The field of behavioral finance, which studies how subjective elements introduce distortions in decision-making (and presumably inefficiencies in markets), has been successful in broadening ideas in finance based upon assumptions of investor rationality. More recently, the boom in cognitive neuroscience and wider access to imaging has led to a study of brain processes during financial decisions. Variously termed neurofinance and neuroeconomics, these studies have literally enabled us to get inside our own heads to see what happens under conditions of risk and reward.

Two excellent books have recently hit the market to integrate findings within behavioral finance and neuroeconomics. Both are worthy additions to a trader's bookshelf; after reading them, one cannot help but be impressed with the complexity of decision-making and the ways in which we can stray from rationality. For myself as a psychologist and trader, both books also brought more clearly into focus the limitations of these two fields of study.

Inside the Investor's Brain by Richard Peterson is written primarily for an audience of traders and investors. It is well grounded in research and summarizes a variety of themes in the literature, including how emotions affect judgments and various thought-traps that influence financial decisions. He explores the relationship between gambling and financial decision making, illustrating how we typically respond to risk. He also takes a look at how personality shapes our decisions, including the influence of overconfidence, anxiety, and herding. A final section explores techniques for emotion management and several change techniques. The book is very well written and organized.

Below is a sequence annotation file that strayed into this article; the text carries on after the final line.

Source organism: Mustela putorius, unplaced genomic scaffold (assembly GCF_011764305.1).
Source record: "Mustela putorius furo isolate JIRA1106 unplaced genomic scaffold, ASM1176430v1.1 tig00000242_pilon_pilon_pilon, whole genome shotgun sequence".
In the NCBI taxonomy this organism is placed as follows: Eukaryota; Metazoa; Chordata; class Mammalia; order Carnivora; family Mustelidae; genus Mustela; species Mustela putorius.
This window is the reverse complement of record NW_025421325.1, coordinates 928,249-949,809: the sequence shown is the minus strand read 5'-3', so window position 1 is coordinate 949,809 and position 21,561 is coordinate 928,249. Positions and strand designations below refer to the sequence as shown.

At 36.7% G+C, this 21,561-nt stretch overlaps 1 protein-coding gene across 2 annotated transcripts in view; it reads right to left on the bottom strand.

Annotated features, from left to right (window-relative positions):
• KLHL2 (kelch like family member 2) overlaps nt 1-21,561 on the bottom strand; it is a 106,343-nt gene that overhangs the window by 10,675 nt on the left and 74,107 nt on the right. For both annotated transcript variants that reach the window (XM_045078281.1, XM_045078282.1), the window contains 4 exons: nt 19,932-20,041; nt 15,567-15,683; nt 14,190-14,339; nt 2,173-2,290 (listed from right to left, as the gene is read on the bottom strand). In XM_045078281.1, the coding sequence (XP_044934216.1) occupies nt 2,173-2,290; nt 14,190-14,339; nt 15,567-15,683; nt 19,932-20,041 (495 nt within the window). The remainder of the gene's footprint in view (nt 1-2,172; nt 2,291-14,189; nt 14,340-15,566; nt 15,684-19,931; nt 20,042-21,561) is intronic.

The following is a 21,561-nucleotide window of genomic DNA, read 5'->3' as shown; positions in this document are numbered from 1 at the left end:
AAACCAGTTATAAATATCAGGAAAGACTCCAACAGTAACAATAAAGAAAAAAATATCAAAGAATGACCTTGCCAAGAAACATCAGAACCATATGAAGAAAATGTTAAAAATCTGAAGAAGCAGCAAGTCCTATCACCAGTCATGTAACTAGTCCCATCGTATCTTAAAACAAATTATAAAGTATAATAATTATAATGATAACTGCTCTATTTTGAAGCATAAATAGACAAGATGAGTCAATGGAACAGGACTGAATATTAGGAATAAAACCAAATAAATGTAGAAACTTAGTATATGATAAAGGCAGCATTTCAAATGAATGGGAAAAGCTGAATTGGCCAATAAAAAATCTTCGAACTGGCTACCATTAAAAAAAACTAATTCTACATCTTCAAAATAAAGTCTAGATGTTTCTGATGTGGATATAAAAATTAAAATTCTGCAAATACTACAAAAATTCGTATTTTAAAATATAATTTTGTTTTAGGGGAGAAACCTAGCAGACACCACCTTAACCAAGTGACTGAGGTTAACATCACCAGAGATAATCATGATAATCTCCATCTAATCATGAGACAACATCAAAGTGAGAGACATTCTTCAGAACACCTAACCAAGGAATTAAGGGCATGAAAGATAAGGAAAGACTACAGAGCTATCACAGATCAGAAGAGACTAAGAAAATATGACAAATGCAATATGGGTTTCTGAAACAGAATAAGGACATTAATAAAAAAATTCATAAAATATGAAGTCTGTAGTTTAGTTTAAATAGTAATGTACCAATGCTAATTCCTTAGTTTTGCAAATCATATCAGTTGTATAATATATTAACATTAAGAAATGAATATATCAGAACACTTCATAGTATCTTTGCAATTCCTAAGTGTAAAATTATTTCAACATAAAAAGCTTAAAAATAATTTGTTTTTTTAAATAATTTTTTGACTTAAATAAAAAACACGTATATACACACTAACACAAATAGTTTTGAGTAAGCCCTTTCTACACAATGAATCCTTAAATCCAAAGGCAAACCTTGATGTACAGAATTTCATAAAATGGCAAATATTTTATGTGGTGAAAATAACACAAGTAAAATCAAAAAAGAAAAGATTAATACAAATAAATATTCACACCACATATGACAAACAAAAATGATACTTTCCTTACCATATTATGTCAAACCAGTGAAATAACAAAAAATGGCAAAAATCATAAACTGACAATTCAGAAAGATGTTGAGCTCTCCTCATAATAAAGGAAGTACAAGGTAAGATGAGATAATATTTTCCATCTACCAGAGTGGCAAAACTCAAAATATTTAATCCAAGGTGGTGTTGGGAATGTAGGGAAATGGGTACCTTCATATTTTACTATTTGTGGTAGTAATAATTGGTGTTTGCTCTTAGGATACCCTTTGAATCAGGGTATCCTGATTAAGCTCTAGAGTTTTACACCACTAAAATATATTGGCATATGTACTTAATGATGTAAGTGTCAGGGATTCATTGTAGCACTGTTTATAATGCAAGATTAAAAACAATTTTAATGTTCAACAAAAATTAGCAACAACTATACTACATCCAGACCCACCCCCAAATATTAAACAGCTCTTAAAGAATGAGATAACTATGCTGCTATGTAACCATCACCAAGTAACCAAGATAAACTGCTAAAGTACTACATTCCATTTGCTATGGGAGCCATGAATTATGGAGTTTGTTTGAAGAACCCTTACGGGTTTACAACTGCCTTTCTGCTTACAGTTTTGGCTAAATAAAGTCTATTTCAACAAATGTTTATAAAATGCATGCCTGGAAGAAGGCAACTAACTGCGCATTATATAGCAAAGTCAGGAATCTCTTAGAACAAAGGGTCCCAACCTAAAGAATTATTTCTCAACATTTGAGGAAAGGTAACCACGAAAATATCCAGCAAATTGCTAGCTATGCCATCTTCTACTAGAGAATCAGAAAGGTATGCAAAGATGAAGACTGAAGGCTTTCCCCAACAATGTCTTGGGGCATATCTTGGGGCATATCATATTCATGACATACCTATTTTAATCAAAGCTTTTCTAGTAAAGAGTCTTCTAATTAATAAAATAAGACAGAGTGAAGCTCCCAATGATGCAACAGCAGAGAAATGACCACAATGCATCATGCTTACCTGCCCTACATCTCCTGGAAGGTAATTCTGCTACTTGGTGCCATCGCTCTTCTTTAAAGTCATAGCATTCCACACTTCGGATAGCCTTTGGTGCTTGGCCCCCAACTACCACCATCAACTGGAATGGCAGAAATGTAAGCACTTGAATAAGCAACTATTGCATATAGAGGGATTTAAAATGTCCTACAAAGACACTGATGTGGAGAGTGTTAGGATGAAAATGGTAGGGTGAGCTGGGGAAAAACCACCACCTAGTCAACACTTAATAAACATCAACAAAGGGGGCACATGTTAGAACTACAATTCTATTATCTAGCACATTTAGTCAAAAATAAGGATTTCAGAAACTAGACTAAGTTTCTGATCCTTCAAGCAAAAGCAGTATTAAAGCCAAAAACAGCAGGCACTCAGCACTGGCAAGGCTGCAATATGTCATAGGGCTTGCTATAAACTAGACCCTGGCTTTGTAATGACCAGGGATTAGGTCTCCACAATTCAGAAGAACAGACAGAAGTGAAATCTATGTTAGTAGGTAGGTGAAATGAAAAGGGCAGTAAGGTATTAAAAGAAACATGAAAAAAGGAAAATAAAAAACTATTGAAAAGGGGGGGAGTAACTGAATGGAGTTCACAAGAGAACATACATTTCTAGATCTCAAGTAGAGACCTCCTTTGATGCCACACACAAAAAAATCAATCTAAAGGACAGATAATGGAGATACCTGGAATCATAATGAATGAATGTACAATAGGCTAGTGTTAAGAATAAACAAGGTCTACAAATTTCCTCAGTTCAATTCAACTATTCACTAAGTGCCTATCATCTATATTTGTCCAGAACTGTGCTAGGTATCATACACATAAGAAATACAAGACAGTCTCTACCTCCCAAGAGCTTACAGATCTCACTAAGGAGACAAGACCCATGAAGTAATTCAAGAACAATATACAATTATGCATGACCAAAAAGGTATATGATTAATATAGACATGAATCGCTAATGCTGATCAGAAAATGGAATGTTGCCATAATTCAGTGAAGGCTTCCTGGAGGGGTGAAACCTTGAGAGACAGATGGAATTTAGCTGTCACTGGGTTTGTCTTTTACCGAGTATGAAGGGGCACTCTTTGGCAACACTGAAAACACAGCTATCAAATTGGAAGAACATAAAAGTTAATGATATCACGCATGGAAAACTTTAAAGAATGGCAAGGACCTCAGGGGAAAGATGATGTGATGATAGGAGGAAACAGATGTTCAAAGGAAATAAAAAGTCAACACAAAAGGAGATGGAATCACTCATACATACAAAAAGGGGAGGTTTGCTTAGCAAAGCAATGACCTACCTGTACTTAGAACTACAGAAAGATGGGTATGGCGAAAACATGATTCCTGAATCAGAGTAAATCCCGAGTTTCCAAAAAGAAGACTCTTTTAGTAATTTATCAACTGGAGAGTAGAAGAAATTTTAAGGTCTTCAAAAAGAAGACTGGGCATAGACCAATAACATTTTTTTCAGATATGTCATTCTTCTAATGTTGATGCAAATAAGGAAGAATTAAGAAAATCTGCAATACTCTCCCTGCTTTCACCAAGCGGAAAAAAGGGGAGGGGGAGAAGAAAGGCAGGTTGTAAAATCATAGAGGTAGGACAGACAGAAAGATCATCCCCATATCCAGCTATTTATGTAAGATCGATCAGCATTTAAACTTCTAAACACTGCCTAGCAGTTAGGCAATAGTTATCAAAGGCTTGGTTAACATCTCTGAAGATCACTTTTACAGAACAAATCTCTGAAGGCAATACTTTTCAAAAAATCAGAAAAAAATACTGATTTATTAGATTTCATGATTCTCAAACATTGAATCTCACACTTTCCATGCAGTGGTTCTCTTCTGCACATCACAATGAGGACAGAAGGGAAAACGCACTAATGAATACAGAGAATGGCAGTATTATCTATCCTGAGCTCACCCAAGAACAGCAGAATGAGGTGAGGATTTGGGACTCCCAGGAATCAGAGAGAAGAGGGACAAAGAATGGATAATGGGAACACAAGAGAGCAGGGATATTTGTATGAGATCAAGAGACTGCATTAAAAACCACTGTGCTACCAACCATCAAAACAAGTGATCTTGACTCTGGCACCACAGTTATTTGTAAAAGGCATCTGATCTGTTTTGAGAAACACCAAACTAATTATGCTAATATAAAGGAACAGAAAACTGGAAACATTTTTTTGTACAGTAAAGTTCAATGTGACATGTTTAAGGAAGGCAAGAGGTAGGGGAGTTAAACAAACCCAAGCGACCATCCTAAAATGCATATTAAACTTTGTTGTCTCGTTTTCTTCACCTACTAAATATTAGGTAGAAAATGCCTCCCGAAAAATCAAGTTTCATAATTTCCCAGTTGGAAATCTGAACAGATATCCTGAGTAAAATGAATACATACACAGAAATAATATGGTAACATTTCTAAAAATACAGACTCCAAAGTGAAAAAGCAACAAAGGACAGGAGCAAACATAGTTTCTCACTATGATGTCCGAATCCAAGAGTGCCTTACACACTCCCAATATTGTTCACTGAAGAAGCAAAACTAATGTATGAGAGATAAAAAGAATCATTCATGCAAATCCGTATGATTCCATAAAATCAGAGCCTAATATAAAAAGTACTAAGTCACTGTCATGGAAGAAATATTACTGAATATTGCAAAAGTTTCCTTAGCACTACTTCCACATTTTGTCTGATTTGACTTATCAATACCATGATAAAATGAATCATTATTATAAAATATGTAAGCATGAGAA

Your Money and Your Brain by Jason Zweig is aimed more toward a popular reading audience. It is written in an engaging, easy-to-read style, moving swiftly from research studies to everyday examples of skewed decision-making and behavior and back again. Focused more on neuroeconomics than the broad sweep of behavioral finance, the book is organized by emotional themes: greed, confidence, risk, fear, surprise, regret, and happiness. The author effectively illustrates his points, bringing life and human interest to what could be dry laboratory research.

Having surveyed the fields through these two volumes, I cannot help but notice several limits to our current understanding: